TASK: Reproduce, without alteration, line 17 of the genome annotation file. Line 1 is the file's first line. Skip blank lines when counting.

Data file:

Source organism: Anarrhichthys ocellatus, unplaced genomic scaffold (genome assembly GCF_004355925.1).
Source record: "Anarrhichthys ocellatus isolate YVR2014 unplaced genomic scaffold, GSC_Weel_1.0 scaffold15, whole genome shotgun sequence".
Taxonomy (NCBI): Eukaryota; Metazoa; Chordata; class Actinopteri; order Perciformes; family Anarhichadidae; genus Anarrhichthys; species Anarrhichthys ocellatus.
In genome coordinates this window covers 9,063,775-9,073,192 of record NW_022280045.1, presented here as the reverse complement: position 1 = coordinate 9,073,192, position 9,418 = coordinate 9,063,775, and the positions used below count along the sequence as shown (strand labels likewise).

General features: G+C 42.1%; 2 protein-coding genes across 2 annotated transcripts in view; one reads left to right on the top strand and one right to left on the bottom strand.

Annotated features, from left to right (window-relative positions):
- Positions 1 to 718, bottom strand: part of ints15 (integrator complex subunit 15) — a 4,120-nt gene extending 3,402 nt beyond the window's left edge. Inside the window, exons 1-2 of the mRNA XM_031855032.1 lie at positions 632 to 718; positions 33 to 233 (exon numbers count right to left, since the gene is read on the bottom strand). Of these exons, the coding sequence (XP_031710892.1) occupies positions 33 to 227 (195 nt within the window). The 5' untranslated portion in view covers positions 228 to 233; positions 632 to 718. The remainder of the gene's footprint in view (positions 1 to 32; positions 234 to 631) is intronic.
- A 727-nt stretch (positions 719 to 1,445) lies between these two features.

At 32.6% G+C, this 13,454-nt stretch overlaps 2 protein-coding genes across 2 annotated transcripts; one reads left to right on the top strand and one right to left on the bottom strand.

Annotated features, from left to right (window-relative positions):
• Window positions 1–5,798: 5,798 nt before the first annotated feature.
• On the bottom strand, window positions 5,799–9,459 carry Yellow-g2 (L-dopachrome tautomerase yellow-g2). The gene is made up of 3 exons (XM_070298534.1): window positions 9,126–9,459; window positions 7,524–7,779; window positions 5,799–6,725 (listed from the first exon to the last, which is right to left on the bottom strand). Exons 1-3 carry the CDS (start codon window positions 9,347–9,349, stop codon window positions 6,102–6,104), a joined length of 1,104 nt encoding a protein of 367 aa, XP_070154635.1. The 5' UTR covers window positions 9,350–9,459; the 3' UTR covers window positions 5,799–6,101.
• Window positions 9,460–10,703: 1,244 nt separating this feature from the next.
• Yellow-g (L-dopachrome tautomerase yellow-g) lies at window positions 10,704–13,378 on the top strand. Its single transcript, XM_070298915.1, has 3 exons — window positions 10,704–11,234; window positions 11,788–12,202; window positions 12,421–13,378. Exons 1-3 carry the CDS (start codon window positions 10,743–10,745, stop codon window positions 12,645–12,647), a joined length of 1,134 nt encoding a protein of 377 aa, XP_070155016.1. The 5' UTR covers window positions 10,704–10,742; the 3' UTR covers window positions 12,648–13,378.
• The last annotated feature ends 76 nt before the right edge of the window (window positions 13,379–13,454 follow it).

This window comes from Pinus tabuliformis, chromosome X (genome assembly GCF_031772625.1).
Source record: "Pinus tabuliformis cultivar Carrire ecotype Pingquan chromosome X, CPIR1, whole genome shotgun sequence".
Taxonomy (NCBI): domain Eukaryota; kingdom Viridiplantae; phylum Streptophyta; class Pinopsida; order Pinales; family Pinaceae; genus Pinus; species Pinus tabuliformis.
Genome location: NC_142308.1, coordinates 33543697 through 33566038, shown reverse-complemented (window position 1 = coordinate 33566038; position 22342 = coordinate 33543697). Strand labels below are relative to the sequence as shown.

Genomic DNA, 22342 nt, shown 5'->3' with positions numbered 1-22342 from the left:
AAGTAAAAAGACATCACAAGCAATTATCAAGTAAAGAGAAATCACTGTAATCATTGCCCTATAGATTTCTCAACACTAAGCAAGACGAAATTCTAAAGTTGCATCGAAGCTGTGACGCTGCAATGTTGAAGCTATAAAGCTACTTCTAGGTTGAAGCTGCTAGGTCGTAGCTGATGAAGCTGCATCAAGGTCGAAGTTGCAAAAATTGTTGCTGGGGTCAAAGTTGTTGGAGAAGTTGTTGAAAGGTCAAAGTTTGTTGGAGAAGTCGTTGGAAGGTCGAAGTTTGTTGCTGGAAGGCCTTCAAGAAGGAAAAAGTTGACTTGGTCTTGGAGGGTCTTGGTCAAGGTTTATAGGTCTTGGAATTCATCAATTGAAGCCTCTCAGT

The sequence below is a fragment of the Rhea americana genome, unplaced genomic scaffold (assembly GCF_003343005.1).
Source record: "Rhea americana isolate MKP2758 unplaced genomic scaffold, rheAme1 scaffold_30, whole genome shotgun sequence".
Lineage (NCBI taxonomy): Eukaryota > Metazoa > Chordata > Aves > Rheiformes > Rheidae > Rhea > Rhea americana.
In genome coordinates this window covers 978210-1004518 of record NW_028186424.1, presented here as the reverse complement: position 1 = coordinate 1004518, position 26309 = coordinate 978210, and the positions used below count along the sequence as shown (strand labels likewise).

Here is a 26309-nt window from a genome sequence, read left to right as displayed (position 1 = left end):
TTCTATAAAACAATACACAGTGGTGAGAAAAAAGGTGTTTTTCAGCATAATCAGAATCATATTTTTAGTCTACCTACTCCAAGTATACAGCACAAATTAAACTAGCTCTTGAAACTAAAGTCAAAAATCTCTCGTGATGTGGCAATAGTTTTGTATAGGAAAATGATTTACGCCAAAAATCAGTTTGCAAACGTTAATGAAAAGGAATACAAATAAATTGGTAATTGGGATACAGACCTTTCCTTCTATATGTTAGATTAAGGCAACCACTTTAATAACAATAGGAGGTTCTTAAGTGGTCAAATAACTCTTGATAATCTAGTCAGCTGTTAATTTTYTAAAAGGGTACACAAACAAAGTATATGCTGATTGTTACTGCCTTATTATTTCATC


Source record: "Pinus tabuliformis cultivar Carrire ecotype Pingquan chromosome X, CPIR1, whole genome shotgun sequence".